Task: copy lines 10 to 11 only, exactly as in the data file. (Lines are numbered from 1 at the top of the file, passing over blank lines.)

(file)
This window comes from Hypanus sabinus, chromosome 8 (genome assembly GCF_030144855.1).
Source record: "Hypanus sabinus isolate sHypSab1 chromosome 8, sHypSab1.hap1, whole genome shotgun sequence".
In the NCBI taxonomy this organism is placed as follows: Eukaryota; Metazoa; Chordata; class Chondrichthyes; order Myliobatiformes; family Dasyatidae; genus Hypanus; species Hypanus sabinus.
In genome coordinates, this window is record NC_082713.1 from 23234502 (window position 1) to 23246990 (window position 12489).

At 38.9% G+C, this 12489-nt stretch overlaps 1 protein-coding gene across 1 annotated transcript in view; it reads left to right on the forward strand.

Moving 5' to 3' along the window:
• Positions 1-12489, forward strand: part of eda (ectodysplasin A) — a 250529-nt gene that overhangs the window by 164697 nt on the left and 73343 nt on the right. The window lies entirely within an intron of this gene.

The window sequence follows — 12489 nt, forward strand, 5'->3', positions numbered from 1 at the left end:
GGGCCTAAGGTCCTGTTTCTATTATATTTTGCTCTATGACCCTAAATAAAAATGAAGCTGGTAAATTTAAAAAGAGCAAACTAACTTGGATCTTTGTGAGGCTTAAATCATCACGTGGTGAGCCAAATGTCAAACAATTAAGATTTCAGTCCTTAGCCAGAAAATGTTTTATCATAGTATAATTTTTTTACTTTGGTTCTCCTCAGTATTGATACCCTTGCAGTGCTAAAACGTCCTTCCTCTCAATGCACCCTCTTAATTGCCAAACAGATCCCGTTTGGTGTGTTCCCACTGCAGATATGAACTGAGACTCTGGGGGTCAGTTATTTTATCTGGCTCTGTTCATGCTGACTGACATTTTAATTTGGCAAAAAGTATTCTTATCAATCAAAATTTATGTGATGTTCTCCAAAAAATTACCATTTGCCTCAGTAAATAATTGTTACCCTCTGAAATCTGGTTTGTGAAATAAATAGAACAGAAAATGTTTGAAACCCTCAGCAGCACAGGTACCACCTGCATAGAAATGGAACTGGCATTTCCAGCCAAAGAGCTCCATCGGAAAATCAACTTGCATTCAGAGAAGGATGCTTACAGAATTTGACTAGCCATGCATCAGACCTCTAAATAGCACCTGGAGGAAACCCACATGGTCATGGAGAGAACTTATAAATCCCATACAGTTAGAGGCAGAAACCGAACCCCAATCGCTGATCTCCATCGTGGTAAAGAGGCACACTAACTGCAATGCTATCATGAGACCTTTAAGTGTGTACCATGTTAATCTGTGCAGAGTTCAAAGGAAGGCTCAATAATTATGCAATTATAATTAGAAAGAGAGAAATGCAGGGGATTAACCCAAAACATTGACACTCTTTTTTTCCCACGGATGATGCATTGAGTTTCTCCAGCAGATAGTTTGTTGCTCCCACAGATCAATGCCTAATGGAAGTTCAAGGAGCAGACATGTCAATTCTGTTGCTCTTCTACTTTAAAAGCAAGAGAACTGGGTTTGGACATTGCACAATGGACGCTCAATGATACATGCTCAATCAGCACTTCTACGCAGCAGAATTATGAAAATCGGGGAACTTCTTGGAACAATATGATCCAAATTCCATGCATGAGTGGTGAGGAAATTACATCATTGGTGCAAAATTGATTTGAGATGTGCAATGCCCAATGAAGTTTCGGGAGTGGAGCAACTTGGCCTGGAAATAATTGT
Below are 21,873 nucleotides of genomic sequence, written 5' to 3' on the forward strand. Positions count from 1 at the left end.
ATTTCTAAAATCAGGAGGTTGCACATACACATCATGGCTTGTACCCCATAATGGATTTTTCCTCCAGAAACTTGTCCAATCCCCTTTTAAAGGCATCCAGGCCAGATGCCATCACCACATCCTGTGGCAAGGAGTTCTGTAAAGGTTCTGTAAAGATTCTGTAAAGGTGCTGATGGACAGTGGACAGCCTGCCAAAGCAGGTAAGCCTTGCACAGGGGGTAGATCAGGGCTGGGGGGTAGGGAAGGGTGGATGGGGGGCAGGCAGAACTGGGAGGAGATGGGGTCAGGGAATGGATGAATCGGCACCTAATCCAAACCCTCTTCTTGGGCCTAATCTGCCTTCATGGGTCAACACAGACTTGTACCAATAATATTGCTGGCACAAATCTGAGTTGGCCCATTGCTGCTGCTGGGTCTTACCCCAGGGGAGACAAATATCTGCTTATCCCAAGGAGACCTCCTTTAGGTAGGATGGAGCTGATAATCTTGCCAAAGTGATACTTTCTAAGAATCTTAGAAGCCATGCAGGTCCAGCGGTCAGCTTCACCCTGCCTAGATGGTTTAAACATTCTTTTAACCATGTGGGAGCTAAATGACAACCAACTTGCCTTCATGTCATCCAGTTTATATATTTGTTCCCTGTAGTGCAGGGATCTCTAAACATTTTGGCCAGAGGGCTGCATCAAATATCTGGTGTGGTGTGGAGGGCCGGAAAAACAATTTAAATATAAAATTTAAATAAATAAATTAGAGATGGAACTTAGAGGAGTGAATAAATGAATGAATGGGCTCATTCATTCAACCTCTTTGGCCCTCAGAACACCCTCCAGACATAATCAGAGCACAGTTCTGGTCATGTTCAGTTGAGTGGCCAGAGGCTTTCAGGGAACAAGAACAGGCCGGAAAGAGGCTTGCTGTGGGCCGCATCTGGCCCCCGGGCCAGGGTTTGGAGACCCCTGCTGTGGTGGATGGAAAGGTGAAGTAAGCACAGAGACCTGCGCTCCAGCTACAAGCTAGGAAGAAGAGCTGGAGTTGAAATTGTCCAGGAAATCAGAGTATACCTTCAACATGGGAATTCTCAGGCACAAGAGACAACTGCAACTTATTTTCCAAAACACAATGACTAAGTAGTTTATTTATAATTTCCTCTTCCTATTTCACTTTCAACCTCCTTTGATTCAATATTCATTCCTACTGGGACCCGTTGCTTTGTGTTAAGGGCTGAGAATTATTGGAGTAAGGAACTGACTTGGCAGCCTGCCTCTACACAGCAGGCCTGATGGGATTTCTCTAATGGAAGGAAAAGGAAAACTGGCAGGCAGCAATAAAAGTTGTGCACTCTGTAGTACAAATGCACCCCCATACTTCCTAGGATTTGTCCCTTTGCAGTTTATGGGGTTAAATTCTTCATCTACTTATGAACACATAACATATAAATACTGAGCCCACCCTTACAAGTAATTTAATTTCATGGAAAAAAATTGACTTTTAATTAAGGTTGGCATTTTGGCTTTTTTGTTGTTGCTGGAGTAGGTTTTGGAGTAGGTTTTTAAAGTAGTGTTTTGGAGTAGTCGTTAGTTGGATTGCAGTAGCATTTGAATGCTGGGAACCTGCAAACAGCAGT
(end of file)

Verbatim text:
Below are 21,873 nucleotides of genomic sequence, written 5' to 3' on the forward strand. Positions count from 1 at the left end.
ATTTCTAAAATCAGGAGGTTGCACATACACATCATGGCTTGTACCCCATAATGGATTTTTCCTCCAGAAACTTGTCCAATCCCCTTTTAAAGGCATCCAGGCCAGATGCCATCACCACATCCTGTGGCAAGGAGTTCTGTAAAGGTTCTGTAAAGATTCTGTAAAGGTGCTGATGGACAGTGGACAGCCTGCCAAAGCAGGTAAGCCTTGCACAGGGGGTAGATCAGGGCTGGGGGGTAGGGAAGGGTGGATGGGGGGCAGGCAGAACTGGGAGGAGATGGGGTCAGGGAATGGATGAATCGGCACCTAATCCAAACCCTCTTCTTGGGCCTAATCTGCCTTCATGGGTCAACACAGACTTGTACCAATAATATTGCTGGCACAAATCTGAGTTGGCCCATTGCTGCTGCTGGGTCTTACCCCAGGGGAGACAAATATCTGCTTATCCCAAGGAGACCTCCTTTAGGTAGGATGGAGCTGATAATCTTGCCAAAGTGATACTTTCTAAGAATCTTAGAAGCCATGCAGGTCCAGCGGTCAGCTTCACCCTGCCTAGATGGTTTAAACATTCTTTTAACCATGTGGGAGCTAAATGACAACCAACTTGCCTTCATGTCATCCAGTTTATATATTTGTTCCCTGTAGTGCAGGGATCTCTAAACATTTTGGCCAGAGGGCTGCATCAAATATCTGGTGTGGTGTGGAGGGCCGGAAAAACAATTTAAATATAAAATTTAAATAAATAAATTAGAGATGGAACTTAGAGGAGTGAATAAATGAATGAATGGGCTCATTCATTCAACCTCTTTGGCCCTCAGAACACCCTCCAGACATAATCAGAGCACAGTTCTGGTCATGTTCAGTTGAGTGGCCAGAGGCTTTCAGGGAACAAGAACAGGCCGGAAAGAGGCTTGCTGTGGGCCGCATCTGGCCCCCGGGCCAGGGTTTGGAGACCCCTGCTGTGGTGGATGGAAAGGTGAAGTAAGCACAGAGACCTGCGCTCCAGCTACAAGCTAGGAAGAAGAGCTGGAGTTGAAATTGTCCAGGAAATCAGAGTATACCTTCAACATGGGAATTCTCAGGCACAAGAGACAACTGCAACTTATTTTCCAAAACACAATGACTAAGTAGTTTATTTATAATTTCCTCTTCCTATTTCACTTTCAACCTCCTTTGATTCAATATTCATTCCTACTGGGACCCGTTGCTTTGTGTTAAGGGCTGAGAATTATTGGAGTAAGGAACTGACTTGGCAGCCTGCCTCTACACAGCAGGCCTGATGGGATTTCTCTAATGGAAGGAAAAGGAAAACTGGCAGGCAGCAATAAAAGTTGTGCACTCTGTAGTACAAATGCACCCCCATACTTCCTAGGATTTGTCCCTTTGCAGTTTATGGGGTTAAATTCTTCATCTACTTATGAACACATAACATATAAATACTGAGCCCACCCTTACAAGTAATTTAATTTCATGGAAAAAAATTGACTTTTAATTAAGGTTGGCATTTTGGCTTTTTTGTTGTTGCTGGAGTAGGTTTTGGAGTAGGTTTTTAAAGTAGTGTTTTGGAGTAGTCGTTAGTTGGATTGCAGTAGCATTTGAATGCTGGGAACCTGCAAACAGCAGT